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Posted at 10:14 AM ET, 11/ 8/2010

'Walking Dead' episode two: Five questions about 'Guts'

By Jen Chaney and Liz Kelly

Caution: Spoilers ahead if you haven't yet watched "Guts."

On most television shows, we rarely get the chance to see the rotting, drippy entrails of a human corpse draped across our protagonist's shoulders. But "Walking Dead" is different, dang it. As Sunday night's second episode -- appropriately titled "Guts" -- demonstrated, the team behind AMC's zombie-pocalypse drama has no problem spreading the viscera around.

"Give me the axe," Deputy Sheriff Rick Grimes said while continuing to hack into that dead body that eventually became a disguise. "I need more guts." How very Dexter of him.

While we enjoyed every ooky, suspenseful moment of watching Grimes and Glenn make their stanky attempt at escape -- Rain! Why didn't they come up with a plan B in case of rain?! -- last night's installment also raised a few questions in our minds. Join us and let's discuss.

1. Who *hasn't* tried the 'ol "Spread guts on yourselves and no one will smell you" routine when trying to get out of an awkward situation?

I mean, come on. We've all been there. At the very least, Simon Pegg and co. attempted a variation on this "just act like a zombie and no one will notice us" tactic in "Shaun of the Dead," which worked only briefly. For Grimes and Glenn to cut up a corpse and spread its internal slime on themselves in order to mask their scent? Well, that takes it to a whole other level. Too bad they had no way to consult a weather forecast.

(For the record, Liz and I also tried this exact same thing one day when we wanted to sneak out of work early, but it was not a success. No one in the newsroom noticed the ripe odor of undead all over us. It was the undeniable smell of guilt that gave us away.)

2. Why does it take so long for zombies to break through glass?

It took almost an hour -- closer to 43 minutes without the commercial breaks -- for that ragingly undead posse outside an Atlanta department store to break through both sets of glass doors. And apparently at least one of them had a brick in his hand. We realize that zombies are a little on the slow side, what with the lack of genuine blood flow and the decay taking over their bodies and all. But surely their collective weight alone could have toppled that less than stable glass, at least before Andrea decided to snag that mermaid necklace for her sister. This leads us to our next question...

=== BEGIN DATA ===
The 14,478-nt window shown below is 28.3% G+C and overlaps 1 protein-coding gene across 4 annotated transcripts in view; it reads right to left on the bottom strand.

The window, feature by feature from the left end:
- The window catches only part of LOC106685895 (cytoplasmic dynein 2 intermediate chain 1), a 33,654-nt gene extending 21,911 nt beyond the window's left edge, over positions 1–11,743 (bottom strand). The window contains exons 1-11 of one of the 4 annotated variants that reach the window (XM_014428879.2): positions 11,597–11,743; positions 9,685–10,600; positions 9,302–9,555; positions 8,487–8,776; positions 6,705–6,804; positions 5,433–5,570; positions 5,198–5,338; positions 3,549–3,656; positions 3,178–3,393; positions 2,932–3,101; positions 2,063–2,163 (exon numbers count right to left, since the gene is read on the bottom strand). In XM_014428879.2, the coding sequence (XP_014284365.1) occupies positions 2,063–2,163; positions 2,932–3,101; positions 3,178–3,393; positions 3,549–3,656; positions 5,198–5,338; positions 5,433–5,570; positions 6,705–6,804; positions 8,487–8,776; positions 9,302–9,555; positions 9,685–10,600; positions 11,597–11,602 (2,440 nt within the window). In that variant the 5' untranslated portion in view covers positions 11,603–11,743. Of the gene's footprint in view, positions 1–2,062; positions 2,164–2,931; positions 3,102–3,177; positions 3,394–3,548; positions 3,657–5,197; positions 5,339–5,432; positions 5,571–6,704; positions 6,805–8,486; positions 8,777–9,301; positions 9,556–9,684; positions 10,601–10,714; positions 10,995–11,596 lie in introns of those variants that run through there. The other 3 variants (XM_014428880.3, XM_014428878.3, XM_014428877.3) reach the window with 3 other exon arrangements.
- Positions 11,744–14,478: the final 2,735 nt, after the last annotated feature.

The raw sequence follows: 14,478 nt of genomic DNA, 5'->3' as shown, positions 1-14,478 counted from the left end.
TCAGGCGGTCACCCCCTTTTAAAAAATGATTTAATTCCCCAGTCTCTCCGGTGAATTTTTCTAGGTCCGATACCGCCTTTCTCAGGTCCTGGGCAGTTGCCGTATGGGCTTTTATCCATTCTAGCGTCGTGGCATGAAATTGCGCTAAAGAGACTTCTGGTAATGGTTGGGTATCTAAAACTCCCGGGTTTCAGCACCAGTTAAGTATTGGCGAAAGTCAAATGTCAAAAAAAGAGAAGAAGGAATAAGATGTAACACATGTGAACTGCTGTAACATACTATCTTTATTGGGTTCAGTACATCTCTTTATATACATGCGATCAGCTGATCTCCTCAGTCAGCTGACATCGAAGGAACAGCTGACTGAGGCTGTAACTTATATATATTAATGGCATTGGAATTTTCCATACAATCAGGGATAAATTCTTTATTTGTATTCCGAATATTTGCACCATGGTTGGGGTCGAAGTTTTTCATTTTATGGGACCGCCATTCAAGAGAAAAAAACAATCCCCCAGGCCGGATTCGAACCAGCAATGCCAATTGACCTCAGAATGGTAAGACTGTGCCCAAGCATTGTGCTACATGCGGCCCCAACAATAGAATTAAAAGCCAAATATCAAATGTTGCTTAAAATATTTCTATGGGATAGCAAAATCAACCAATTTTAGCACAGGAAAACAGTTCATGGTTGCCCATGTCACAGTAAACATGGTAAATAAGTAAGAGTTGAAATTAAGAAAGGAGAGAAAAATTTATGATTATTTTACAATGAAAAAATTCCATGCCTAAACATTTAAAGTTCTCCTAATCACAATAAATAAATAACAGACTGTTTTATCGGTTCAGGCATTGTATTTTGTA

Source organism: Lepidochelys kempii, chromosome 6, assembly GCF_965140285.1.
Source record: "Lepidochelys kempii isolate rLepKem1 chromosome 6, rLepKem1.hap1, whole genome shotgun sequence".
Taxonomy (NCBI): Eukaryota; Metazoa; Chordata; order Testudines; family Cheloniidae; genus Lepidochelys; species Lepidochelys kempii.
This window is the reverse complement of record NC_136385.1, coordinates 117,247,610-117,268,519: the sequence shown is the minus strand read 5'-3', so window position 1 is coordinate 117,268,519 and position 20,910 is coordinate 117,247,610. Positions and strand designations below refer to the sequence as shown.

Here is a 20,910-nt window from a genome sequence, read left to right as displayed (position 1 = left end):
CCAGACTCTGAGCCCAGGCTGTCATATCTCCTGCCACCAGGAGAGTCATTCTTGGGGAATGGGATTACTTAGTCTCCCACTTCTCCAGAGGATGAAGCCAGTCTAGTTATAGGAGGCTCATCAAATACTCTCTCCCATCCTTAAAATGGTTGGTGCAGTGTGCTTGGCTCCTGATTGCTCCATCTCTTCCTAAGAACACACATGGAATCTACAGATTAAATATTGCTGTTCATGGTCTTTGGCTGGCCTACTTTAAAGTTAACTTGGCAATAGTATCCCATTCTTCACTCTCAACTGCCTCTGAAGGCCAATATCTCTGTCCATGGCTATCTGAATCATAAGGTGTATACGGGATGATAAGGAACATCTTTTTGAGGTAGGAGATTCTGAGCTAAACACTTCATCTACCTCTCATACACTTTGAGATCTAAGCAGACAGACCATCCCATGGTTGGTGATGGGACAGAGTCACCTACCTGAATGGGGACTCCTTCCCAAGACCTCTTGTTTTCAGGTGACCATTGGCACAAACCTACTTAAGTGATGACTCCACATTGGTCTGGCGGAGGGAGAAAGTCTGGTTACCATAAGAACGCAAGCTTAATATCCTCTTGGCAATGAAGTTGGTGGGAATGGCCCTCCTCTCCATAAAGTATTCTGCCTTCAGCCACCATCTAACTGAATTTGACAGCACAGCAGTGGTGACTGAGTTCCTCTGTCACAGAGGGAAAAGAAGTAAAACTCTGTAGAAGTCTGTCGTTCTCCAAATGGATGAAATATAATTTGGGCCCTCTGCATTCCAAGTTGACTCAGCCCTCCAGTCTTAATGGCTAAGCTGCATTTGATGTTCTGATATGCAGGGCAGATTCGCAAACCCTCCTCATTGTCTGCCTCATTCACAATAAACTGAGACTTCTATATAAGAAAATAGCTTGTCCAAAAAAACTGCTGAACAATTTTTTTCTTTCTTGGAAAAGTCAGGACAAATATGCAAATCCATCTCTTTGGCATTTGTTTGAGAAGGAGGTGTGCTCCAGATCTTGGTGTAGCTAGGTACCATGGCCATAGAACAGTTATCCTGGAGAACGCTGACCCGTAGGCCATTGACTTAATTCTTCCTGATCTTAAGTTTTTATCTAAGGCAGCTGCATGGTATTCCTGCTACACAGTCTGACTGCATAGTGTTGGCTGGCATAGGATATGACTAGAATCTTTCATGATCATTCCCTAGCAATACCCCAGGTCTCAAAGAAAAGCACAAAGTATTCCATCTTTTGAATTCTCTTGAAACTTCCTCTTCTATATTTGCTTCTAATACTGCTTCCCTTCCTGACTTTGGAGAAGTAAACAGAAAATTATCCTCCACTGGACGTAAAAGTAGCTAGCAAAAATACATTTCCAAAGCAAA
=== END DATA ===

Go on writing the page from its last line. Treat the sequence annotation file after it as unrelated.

3. How come the zombies could suddenly move so fast when Grimes and Glenn's nasty cover began to wash away?

This is an ongoing debate among the academic zombie community. Are they supposed to move achingly slowly, as they did in George Romero's original "Night of the Living Dead"? Or can they spring quickly into desiccated action, a la the zombies in Zack Snyder's remake of "Night of the Living Dead"? "The Walking Dead" seems to have settled on the following answer: both.

Generally speaking, our zombies so far seem to be lurchers, dead-eyed and flesh-hungry travelers who can't crank their speeds up much above 1 mph. But once Grimes and Glenn started to lose their flesh jackets and zoomed closer to that gate, it was as though some of the zombies suddenly turned into way less cuter versions of the Roadrunner, leaping onto those chainlinks maybe not super-quickly, but pretty fast for zombies. We suppose that's an inevitability; the writers have to maintain suspense in action sequences and if the zombies are always dragging what's left of their feet, that may not work. All we ask is that, in a future episode, one of the zombies actually gets to say "Meep! Meep!"